Also by this author: The Shadow Year
Published by Grand Central Publishing on July 16, 2013
Read synopsis on Goodreads
I received this book for free from NetGalley.
Buy the book: Amazon/Audible (this post includes affiliate links)
Originally released in the UK last summer, The House of Tides by Hanna Richell (interview below) tells the story of a family’s decade-long recovery after a tragic event leaves them reeling from unanswered questions. Told through the alternating views of Dora, her sister Cassie, and their mother, Helen, The House of Tides weaves a story of sadness, betrayal, and redemption.
The main focus of the book is on Pandora “Dora” Tide, the younger of two sisters, who is determined to face her past when she finds herself pregnant. Scared and confused, Dora returns to her childhood home to search for answers and seek closure from her distant mother. But in her quest for answers, Dora finds herself blindsided by the memories one tragic day a decade earlier – the one that changed her family forever.
Unlike most books that I read with alternating storytellers and timeframes, this one takes place over the course of a decade. At first I thought that this would be a negative because, really, how much can happen over ten years in a book? Most good books that transcend time need hundreds of years to do so properly. But instead, it was a positive. This approach made the characters more relatable because the main character is my age and the plot allowed for incredible character development within those ten years.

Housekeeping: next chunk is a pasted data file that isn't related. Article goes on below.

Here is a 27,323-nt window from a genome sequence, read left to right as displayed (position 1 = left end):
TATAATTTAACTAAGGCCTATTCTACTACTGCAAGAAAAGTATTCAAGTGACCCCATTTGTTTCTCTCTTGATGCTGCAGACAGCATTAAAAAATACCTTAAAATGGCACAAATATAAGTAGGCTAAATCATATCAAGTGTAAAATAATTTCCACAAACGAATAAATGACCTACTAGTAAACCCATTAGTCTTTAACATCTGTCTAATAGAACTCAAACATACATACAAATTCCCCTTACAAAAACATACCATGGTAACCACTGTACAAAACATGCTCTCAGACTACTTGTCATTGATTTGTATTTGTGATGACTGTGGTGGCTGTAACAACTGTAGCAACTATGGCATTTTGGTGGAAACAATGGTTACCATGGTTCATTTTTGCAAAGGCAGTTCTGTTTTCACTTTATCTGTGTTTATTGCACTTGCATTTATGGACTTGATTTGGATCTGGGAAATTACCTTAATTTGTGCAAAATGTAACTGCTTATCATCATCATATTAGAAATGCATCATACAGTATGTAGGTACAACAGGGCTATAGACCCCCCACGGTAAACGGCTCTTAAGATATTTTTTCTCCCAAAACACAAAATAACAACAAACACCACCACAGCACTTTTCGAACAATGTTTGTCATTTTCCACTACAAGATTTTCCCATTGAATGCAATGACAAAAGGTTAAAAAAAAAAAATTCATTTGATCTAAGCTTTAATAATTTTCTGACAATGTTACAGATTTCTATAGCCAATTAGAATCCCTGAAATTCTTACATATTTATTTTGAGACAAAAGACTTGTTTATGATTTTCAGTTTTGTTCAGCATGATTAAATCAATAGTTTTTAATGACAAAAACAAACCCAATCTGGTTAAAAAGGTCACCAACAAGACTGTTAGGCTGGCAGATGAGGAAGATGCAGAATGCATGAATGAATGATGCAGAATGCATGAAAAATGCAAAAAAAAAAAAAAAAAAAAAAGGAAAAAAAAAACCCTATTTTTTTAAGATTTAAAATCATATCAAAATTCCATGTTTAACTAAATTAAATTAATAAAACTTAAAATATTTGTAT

Another thing that I liked about this book is that I felt like I was in on some secrets. I really enjoy books in which I know something about a character that the other characters don’t know about. Richell does a great job of giving the reader insights into the psyche of various characters, which enriches the overall storytelling process without spoiling the fun.
I recommend this book to anyone who enjoys British writers and stories with alternating perspectives. I tend to read a lot of these books and very few authors can do it without forgetting to tie up some loose ends. Richell, however, can do it – and she does it well!